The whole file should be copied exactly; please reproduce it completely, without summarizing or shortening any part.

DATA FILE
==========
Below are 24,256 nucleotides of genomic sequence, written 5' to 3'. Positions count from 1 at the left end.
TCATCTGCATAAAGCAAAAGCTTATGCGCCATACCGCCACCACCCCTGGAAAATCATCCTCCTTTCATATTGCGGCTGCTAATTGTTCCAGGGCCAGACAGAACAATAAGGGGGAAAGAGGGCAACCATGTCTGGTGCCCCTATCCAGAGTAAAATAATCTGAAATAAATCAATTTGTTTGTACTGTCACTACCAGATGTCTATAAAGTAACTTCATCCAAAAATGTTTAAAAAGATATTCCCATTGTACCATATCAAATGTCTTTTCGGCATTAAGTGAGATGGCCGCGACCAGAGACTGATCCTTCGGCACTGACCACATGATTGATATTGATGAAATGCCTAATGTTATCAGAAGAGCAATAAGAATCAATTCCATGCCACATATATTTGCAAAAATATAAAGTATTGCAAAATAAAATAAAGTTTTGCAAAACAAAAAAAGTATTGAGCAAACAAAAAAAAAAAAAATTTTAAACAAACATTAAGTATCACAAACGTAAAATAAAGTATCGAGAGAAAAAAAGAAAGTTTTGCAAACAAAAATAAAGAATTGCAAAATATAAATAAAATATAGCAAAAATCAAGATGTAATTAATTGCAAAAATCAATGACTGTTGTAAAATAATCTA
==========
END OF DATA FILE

Below are 24,256 nucleotides of genomic sequence, written 5' to 3'. Positions count from 1 at the left end.
TCATCTGCATAAAGCAAAAGCTTATGCGCCATACCGCCACCACCCCTGGAAAATCATCCTCCTTTCATATTGCGGCTGCTAATTGTTCCAGGGCCAGACAGAACAATAAGGGGGAAAGAGGGCAACCATGTCTGGTGCCCCTATCCAGAGTAAAATAATCTGAAATAAATCAATTTGTTTGTACTGTCACTACCAGATGTCTATAAAGTAACTTCATCCAAAAATGTTTAAAAAGATATTCCCATTGTACCATATCAAATGTCTTTTCGGCATTAAGTGAGATGGCCGCGACCAGAGACTGATCCTTCGGCACTGACCACATGATTGATATTGATGAAATGCCTAATGTTATCAGAAGAGCAATAAGAATCAATTCCATGCCACATATATTTGCAAAAATATAAAGTATTGCAAAATAAAATAAAGTTTTGCAAAACAAAAAAAGTATTGAGCAAACAAAAAAAAAAAAAATTTTAAACAAACATTAAGTATCACAAACGTAAAATAAAGTATCGAGAGAAAAAAAGAAAGTTTTGCAAACAAAAATAAAGAATTGCAAAATATAAATAAAATATAGCAAAAATCAAGATGTAATTAATTGCAAAAATCAATGACTGTTGTAAAATAATCTA